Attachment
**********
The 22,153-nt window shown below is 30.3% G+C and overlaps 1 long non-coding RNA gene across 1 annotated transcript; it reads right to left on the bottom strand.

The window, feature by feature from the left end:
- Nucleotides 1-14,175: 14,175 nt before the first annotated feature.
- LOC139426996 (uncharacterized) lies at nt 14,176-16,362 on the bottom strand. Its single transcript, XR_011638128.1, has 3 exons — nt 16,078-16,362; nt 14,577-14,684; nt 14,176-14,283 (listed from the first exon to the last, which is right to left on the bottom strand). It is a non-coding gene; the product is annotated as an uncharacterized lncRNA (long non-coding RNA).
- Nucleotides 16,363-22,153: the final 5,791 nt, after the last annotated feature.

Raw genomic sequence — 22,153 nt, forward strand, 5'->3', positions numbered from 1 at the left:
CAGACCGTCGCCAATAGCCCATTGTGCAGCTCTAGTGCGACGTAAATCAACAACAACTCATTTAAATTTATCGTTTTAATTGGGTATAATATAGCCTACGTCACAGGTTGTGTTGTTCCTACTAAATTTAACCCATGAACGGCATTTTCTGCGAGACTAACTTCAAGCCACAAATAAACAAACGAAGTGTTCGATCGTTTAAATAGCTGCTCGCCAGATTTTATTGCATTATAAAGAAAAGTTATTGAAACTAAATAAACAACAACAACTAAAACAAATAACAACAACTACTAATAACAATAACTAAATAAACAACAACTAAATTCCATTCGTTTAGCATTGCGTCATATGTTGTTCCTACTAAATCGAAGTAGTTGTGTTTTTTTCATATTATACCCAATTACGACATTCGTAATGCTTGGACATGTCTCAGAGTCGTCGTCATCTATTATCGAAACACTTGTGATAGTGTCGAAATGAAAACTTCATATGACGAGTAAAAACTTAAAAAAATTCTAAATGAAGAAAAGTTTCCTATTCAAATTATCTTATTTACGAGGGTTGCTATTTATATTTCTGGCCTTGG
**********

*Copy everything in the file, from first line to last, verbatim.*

The 22,153-nt window shown below is 30.3% G+C and overlaps 1 long non-coding RNA gene across 1 annotated transcript; it reads right to left on the bottom strand.

The window, feature by feature from the left end:
- Nucleotides 1-14,175: 14,175 nt before the first annotated feature.
- LOC139426996 (uncharacterized) lies at nt 14,176-16,362 on the bottom strand. Its single transcript, XR_011638128.1, has 3 exons — nt 16,078-16,362; nt 14,577-14,684; nt 14,176-14,283 (listed from the first exon to the last, which is right to left on the bottom strand). It is a non-coding gene; the product is annotated as an uncharacterized lncRNA (long non-coding RNA).
- Nucleotides 16,363-22,153: the final 5,791 nt, after the last annotated feature.

Raw genomic sequence — 22,153 nt, forward strand, 5'->3', positions numbered from 1 at the left:
CAGACCGTCGCCAATAGCCCATTGTGCAGCTCTAGTGCGACGTAAATCAACAACAACTCATTTAAATTTATCGTTTTAATTGGGTATAATATAGCCTACGTCACAGGTTGTGTTGTTCCTACTAAATTTAACCCATGAACGGCATTTTCTGCGAGACTAACTTCAAGCCACAAATAAACAAACGAAGTGTTCGATCGTTTAAATAGCTGCTCGCCAGATTTTATTGCATTATAAAGAAAAGTTATTGAAACTAAATAAACAACAACAACTAAAACAAATAACAACAACTACTAATAACAATAACTAAATAAACAACAACTAAATTCCATTCGTTTAGCATTGCGTCATATGTTGTTCCTACTAAATCGAAGTAGTTGTGTTTTTTTCATATTATACCCAATTACGACATTCGTAATGCTTGGACATGTCTCAGAGTCGTCGTCATCTATTATCGAAACACTTGTGATAGTGTCGAAATGAAAACTTCATATGACGAGTAAAAACTTAAAAAAATTCTAAATGAAGAAAAGTTTCCTATTCAAATTATCTTATTTACGAGGGTTGCTATTTATATTTCTGGCCTTGG